Saturday, March 31, 2012

Before There Was the Blog, There Was the Newsletter

Some years back, in a fit of ecology, we ditched L.A. (and a good job) to go and live near Yosemite National Park.  We’d visited friends there a number of times and finally succumbed to the beauty of the place.  The plan was to produce handmade gift products and flog them by mailorder. I had some expertise in mailorder, and the other three partners had talent, so – we were in business. Why shouldn’t we succeed? 

The full answer would take too long. In fact I wrote a post-mortem (which becomes a cautionary tale by the time you reach page 30, nearly  7,000 words in, and has been suggested for a case study in failure at Harvard B School). For one thing, you can’t make it commercially in handcrafting without a lot more  hands than we could deploy or a machine that makes it look like handcrafting. And if you want to talk “underfunded” -- we re-invented the concept. However, the addition of a plant nursery gave us a shot in the arm, and we hung on for seven years.   

Seven long years. You have to understand that this was before the popularity of  the home computer (although computers might not have made a lot of difference where we were living – electricity wasn’t reliable, and the locals would have burned the infernal machines). But it was a kind of isolation you don’t run into any more.  I think seven is the magic number in some cultures, and it worked for us. We fled to L.A. and started over.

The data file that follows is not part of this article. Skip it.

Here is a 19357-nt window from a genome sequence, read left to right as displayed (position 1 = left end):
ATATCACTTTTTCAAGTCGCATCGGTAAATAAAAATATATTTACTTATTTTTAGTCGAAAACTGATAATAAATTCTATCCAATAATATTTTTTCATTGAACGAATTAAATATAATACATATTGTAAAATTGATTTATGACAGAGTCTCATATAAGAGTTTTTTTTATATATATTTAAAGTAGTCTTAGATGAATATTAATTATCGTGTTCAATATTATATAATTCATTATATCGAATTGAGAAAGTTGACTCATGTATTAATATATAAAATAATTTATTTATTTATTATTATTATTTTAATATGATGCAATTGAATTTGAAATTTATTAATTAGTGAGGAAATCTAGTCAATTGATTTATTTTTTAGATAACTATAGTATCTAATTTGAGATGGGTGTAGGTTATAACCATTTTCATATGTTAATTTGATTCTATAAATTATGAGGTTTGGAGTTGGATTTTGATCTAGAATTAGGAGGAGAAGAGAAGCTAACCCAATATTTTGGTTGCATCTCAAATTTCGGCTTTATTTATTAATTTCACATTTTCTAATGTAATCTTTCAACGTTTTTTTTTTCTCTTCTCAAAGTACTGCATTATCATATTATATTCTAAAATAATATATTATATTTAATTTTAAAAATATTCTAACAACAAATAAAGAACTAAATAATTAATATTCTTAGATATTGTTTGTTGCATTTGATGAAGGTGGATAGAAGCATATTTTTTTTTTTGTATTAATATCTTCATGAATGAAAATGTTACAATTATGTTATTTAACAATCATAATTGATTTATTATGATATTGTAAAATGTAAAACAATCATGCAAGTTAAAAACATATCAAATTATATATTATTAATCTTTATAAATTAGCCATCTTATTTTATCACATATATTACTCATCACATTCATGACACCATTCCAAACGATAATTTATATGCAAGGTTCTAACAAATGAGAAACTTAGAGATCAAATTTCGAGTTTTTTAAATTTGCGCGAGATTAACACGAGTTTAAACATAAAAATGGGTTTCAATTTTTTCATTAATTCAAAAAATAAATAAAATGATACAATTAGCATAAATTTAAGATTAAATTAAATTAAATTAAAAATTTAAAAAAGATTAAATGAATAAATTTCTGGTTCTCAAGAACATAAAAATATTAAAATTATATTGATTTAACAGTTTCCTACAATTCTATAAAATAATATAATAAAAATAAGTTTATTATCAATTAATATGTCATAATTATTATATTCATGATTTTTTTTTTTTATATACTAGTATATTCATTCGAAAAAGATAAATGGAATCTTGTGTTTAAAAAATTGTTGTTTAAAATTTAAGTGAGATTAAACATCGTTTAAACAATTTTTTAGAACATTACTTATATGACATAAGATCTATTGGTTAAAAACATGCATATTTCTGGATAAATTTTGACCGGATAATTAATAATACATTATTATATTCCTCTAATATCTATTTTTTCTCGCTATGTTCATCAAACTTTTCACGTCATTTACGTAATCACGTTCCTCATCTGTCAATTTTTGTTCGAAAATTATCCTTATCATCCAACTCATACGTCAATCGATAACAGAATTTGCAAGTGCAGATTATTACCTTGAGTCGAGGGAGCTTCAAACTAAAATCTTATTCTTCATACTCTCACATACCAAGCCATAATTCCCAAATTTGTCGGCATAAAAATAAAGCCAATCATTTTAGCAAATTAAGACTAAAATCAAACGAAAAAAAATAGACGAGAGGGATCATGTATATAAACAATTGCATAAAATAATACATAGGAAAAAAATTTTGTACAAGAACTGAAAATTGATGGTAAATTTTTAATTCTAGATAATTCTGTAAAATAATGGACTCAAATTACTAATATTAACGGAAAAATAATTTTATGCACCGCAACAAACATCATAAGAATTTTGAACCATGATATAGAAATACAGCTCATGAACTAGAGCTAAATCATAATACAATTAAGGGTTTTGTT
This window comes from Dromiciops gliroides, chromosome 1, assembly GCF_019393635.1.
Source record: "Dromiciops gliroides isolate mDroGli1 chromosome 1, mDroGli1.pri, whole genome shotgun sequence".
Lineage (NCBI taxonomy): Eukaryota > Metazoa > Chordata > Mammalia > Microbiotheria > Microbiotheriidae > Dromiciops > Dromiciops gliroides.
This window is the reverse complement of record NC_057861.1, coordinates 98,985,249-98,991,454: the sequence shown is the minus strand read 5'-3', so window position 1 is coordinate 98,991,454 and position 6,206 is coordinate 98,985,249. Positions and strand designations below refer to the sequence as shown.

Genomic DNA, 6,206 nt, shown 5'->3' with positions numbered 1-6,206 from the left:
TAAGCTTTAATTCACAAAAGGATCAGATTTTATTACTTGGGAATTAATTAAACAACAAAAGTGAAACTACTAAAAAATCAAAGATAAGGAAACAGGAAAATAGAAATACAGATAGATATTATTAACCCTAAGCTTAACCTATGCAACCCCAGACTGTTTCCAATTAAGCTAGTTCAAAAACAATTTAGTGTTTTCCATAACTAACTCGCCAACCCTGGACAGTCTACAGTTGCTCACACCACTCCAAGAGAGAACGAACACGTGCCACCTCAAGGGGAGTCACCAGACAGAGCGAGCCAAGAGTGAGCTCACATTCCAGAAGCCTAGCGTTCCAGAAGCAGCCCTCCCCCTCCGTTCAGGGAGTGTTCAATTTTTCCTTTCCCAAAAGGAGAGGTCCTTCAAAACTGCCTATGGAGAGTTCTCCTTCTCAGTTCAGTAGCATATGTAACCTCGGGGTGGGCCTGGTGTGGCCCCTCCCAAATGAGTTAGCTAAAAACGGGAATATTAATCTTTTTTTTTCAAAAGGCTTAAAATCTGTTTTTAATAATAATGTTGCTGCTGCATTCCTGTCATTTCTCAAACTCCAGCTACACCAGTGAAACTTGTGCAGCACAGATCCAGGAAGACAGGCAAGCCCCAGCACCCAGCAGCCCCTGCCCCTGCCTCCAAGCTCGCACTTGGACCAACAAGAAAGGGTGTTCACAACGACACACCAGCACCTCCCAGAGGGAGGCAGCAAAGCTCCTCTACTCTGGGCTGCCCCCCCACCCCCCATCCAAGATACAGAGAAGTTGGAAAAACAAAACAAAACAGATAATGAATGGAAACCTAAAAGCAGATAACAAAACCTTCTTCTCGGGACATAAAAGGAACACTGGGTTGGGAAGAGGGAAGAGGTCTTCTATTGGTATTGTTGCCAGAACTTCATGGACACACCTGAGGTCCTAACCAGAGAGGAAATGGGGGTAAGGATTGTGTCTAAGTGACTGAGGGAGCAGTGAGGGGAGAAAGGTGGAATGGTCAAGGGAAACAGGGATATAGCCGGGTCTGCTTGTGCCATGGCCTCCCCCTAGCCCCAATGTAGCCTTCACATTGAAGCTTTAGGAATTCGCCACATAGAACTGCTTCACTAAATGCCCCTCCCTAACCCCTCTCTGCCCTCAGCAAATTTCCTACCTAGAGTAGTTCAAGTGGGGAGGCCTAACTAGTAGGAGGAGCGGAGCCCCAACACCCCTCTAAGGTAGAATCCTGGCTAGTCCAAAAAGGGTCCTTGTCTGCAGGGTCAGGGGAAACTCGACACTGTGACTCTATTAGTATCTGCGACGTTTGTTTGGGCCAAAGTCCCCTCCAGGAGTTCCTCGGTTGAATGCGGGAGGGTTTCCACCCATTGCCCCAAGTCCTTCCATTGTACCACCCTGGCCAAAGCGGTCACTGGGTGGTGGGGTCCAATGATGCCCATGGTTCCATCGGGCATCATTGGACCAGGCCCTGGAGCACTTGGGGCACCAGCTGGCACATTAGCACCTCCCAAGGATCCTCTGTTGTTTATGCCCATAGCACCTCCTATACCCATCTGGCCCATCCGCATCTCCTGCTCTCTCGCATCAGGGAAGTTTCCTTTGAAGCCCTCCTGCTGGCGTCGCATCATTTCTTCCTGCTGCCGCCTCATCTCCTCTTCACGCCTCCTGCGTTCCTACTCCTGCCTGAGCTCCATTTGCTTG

If anything useful came of it, it was a series of newsletters we sent customers and prospects over the first four years. I’m usually pigeonholed as a technical and business-to-business writer, and I am, and that’s good for most situations I find myself in. But there are whole other worlds in the writing business, and I need to make my bones in those, too. The newsletters are my entree to the b2c market.  

You don’t sell handcrafted giftwares with spec sheets and application stories. But mailorder is selling at a distance. The assignment, then, is to give customers the nitty-gritty while maintaining a light touch; keep it conversational while telling them the doll’s innards are 100% new Kapok stuffing. So that’s what I did. Before it was over I had written ad copy for sunbonnets, patchwork aprons, caftans, sock dolls, cast iron pillows, enchanted frogs, boxed stationery, persimmon puddings, pinecone wreathes, wildflower seed, physocarpus capitatus, and our signature product, “Sierra Overleaves.”  You may have heard of them.  

If you haven’t, but you sell consumer products and need to advertise them, you might be interested. I’ve scanned the newsletters into jpeg files which, if I can avoid past uploading mistakes, I may be able to send you. Disclaimer if you get them: The products shown are no longer available, and sure as hell not at the prices we were asking back in 1968 and ‘71.   

Next: What we need is more iconoclasm